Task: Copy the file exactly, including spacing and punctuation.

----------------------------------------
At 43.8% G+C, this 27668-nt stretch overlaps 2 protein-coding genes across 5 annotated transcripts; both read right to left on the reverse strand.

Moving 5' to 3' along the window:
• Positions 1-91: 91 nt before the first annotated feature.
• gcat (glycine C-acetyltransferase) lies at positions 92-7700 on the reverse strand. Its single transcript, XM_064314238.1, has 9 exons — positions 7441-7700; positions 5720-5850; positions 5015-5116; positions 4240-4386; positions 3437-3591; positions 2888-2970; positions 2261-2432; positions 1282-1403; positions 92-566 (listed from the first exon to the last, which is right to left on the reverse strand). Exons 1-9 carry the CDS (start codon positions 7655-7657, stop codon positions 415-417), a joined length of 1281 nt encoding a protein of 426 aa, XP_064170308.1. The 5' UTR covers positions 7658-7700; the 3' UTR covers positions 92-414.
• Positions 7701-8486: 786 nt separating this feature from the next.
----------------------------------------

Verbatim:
At 43.8% G+C, this 27668-nt stretch overlaps 2 protein-coding genes across 5 annotated transcripts; both read right to left on the reverse strand.

Moving 5' to 3' along the window:
• Positions 1-91: 91 nt before the first annotated feature.
• gcat (glycine C-acetyltransferase) lies at positions 92-7700 on the reverse strand. Its single transcript, XM_064314238.1, has 9 exons — positions 7441-7700; positions 5720-5850; positions 5015-5116; positions 4240-4386; positions 3437-3591; positions 2888-2970; positions 2261-2432; positions 1282-1403; positions 92-566 (listed from the first exon to the last, which is right to left on the reverse strand). Exons 1-9 carry the CDS (start codon positions 7655-7657, stop codon positions 415-417), a joined length of 1281 nt encoding a protein of 426 aa, XP_064170308.1. The 5' UTR covers positions 7658-7700; the 3' UTR covers positions 92-414.
• Positions 7701-8486: 786 nt separating this feature from the next.